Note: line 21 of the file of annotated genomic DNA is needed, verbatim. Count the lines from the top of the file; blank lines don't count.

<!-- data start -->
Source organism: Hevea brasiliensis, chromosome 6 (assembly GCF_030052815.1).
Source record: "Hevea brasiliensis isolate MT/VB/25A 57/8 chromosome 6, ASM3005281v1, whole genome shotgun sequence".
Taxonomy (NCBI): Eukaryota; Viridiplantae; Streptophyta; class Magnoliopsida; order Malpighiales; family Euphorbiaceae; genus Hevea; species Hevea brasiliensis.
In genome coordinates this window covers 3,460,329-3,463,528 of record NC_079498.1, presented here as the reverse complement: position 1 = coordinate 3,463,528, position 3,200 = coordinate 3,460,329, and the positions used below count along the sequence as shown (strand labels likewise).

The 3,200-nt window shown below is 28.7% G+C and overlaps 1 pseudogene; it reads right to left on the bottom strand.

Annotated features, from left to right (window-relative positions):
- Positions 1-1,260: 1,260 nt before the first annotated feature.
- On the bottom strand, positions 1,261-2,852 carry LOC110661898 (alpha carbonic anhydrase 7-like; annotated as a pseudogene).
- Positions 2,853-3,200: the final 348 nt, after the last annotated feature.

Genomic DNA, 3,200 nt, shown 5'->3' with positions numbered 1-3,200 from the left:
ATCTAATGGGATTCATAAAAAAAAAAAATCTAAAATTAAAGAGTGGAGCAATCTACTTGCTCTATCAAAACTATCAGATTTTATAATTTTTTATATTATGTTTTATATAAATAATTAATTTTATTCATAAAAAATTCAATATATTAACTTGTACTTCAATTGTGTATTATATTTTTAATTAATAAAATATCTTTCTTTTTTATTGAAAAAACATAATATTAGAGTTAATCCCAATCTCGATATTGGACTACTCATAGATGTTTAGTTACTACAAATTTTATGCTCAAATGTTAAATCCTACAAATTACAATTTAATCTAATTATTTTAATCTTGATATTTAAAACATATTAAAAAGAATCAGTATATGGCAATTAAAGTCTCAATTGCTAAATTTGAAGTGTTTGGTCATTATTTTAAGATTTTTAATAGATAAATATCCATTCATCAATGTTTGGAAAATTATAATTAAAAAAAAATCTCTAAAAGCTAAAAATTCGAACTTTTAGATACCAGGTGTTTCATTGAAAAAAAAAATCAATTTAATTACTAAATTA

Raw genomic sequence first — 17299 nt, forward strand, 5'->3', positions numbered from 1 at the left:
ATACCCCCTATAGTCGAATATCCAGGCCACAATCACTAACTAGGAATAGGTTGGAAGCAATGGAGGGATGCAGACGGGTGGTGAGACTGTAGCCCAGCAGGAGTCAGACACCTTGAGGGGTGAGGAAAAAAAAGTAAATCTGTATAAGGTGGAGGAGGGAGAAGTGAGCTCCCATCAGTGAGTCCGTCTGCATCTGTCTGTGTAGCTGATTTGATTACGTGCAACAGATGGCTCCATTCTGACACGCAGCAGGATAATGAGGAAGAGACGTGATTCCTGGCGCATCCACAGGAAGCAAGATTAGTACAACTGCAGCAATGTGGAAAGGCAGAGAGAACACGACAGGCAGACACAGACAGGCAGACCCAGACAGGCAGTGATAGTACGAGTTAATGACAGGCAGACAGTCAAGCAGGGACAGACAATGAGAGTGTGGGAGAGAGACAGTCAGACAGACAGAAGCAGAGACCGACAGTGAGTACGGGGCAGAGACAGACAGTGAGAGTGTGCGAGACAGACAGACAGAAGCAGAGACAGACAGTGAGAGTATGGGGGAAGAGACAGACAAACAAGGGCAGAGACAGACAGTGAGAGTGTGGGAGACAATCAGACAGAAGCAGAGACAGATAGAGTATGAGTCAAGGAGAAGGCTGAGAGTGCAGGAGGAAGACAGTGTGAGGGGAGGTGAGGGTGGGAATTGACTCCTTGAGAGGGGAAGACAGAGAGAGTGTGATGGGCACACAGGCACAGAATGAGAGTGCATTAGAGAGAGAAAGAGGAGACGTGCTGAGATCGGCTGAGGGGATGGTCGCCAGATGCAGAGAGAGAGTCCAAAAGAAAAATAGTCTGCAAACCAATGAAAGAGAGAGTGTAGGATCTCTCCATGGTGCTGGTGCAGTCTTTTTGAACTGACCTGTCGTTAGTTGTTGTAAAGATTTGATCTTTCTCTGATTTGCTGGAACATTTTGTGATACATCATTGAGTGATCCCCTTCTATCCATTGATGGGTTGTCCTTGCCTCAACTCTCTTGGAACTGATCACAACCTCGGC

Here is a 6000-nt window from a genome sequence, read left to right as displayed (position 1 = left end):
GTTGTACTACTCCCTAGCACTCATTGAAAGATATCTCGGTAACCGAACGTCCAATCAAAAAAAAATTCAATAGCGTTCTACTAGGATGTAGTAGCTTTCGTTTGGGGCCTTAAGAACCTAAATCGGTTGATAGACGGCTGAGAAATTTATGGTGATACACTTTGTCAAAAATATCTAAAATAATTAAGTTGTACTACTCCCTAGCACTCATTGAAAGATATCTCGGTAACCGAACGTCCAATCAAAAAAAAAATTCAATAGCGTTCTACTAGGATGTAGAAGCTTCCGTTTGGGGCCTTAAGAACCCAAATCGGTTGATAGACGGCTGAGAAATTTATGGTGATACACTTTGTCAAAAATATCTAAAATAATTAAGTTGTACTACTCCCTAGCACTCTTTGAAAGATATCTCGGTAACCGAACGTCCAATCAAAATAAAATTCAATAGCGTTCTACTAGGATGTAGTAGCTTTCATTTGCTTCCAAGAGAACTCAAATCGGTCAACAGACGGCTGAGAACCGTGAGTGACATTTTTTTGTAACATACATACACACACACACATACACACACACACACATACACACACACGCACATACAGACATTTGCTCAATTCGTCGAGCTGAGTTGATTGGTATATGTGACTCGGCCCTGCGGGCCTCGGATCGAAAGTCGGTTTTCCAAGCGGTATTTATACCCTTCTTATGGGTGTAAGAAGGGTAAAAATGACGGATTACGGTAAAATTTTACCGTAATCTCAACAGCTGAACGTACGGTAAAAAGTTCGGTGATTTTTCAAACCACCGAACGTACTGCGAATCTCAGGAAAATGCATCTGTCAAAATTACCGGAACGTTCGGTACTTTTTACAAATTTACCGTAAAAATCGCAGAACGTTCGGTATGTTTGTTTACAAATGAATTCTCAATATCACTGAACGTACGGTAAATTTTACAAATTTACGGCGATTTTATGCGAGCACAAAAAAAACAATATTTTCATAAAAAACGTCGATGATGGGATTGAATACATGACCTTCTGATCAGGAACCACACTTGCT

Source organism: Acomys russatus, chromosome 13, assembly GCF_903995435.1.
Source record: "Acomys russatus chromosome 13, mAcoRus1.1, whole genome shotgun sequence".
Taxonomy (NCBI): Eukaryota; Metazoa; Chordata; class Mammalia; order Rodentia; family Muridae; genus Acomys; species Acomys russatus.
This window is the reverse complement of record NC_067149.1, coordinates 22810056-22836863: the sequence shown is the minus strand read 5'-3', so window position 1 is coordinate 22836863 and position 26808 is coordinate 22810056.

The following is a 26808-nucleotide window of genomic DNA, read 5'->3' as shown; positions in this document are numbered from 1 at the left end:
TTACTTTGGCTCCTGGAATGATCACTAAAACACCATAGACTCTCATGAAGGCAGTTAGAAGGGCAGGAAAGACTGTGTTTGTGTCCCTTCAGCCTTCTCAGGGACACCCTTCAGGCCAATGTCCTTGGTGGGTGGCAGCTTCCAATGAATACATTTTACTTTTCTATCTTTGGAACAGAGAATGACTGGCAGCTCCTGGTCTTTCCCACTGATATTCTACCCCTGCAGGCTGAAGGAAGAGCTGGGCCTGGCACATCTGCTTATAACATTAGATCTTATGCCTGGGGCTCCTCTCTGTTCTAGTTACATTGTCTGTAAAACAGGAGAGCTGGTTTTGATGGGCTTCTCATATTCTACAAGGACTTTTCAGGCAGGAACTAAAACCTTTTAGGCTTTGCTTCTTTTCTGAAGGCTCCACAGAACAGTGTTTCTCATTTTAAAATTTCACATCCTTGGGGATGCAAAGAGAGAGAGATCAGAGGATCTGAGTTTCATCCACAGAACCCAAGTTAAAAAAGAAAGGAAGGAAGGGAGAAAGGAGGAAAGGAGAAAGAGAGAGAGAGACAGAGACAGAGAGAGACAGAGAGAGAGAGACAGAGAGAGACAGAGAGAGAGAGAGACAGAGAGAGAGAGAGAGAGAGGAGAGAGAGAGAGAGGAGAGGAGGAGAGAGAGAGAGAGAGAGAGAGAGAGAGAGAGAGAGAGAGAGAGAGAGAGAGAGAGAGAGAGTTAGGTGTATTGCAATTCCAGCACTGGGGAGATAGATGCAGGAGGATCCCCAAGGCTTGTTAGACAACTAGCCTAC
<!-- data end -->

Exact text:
TTACTTTGGCTCCTGGAATGATCACTAAAACACCATAGACTCTCATGAAGGCAGTTAGAAGGGCAGGAAAGACTGTGTTTGTGTCCCTTCAGCCTTCTCAGGGACACCCTTCAGGCCAATGTCCTTGGTGGGTGGCAGCTTCCAATGAATACATTTTACTTTTCTATCTTTGGAACAGAGAATGACTGGCAGCTCCTGGTCTTTCCCACTGATATTCTACCCCTGCAGGCTGAAGGAAGAGCTGGGCCTGGCACATCTGCTTATAACATTAGATCTTATGCCTGGGGCTCCTCTCTGTTCTAGTTACATTGTCTGTAAAACAGGAGAGCTGGTTTTGATGGGCTTCTCATATTCTACAAGGACTTTTCAGGCAGGAACTAAAACCTTTTAGGCTTTGCTTCTTTTCTGAAGGCTCCACAGAACAGTGTTTCTCATTTTAAAATTTCACATCCTTGGGGATGCAAAGAGAGAGAGATCAGAGGATCTGAGTTTCATCCACAGAACCCAAGTTAAAAAAGAAAGGAAGGAAGGGAGAAAGGAGGAAAGGAGAAAGAGAGAGAGAGACAGAGACAGAGAGAGACAGAGAGAGAGAGACAGAGAGAGACAGAGAGAGAGAGAGACAGAGAGAGAGAGAGAGAGAGGAGAGAGAGAGAGAGGAGAGGAGGAGAGAGAGAGAGAGAGAGAGAGAGAGAGAGAGAGAGAGAGAGAGAGAGAGAGAGAGAGAGAGTTAGGTGTATTGCAATTCCAGCACTGGGGAGATAGATGCAGGAGGATCCCCAAGGCTTGTTAGACAACTAGCCTAC